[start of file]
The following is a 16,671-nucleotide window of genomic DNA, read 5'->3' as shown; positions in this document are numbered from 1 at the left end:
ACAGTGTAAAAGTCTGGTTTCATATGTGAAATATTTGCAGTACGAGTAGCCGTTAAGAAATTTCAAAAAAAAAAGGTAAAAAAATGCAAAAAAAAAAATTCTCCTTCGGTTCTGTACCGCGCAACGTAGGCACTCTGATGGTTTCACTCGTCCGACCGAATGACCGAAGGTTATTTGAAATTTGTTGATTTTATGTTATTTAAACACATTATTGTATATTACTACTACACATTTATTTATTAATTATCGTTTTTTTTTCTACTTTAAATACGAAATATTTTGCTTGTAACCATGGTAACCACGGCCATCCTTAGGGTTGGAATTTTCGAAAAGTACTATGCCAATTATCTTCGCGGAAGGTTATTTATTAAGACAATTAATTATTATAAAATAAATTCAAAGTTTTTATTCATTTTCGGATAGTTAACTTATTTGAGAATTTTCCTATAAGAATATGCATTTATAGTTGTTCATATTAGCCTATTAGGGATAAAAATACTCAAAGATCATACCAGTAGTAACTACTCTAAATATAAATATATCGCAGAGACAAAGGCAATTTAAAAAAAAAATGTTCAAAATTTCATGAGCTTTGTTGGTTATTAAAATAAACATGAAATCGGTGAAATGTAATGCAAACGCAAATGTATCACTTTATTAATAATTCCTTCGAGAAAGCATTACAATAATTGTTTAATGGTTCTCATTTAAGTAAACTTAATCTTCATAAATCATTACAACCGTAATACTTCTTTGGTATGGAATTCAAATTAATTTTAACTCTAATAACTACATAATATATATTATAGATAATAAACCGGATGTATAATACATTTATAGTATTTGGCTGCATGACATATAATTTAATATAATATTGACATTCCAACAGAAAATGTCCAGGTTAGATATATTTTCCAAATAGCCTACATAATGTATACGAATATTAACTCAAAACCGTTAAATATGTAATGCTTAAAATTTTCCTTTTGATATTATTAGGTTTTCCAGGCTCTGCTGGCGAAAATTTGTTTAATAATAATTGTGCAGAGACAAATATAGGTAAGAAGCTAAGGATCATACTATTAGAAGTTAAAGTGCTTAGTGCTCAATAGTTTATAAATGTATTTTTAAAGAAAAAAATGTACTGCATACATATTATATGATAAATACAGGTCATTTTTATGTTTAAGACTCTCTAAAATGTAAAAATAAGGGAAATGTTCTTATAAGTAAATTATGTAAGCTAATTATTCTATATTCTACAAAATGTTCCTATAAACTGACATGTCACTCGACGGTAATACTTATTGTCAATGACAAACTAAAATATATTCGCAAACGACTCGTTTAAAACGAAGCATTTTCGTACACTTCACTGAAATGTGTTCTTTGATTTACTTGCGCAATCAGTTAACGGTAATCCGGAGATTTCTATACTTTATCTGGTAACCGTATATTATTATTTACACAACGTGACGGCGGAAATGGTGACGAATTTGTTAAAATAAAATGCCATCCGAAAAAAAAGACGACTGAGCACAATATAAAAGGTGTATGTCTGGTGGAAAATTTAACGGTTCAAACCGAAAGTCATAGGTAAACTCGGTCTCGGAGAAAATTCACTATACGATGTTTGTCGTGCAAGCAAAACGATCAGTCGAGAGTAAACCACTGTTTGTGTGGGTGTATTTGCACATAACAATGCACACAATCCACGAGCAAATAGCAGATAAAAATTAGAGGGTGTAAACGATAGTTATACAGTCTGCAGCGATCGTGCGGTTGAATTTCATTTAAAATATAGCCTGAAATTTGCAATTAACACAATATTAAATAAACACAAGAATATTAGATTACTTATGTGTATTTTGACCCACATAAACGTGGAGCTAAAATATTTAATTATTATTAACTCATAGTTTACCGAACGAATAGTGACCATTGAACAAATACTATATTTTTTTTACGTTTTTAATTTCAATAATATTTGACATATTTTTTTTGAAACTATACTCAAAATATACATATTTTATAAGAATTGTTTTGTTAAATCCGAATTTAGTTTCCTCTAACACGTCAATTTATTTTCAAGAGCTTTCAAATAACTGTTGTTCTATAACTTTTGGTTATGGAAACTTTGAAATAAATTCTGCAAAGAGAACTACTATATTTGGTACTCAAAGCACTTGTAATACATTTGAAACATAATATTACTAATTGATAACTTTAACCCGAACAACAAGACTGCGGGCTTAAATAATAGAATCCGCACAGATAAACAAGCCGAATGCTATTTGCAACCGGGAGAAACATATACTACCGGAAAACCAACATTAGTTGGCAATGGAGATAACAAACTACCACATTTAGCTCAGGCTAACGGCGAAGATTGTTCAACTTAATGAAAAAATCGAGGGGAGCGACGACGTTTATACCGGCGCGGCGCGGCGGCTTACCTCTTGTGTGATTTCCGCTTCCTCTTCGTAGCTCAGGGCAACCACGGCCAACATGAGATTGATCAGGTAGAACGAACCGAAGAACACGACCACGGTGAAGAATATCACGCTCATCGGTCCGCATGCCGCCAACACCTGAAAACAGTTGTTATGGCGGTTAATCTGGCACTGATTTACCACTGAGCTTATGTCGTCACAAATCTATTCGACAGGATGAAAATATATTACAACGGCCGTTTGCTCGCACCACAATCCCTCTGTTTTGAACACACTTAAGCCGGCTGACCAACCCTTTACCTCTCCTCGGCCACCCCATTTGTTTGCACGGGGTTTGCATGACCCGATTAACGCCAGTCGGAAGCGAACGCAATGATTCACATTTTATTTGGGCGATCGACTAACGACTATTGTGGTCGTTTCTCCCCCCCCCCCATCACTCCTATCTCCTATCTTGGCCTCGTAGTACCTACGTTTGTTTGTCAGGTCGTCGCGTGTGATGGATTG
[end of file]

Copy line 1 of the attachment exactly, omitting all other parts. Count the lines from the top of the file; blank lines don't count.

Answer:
The following is a 16,671-nucleotide window of genomic DNA, read 5'->3' as shown; positions in this document are numbered from 1 at the left end: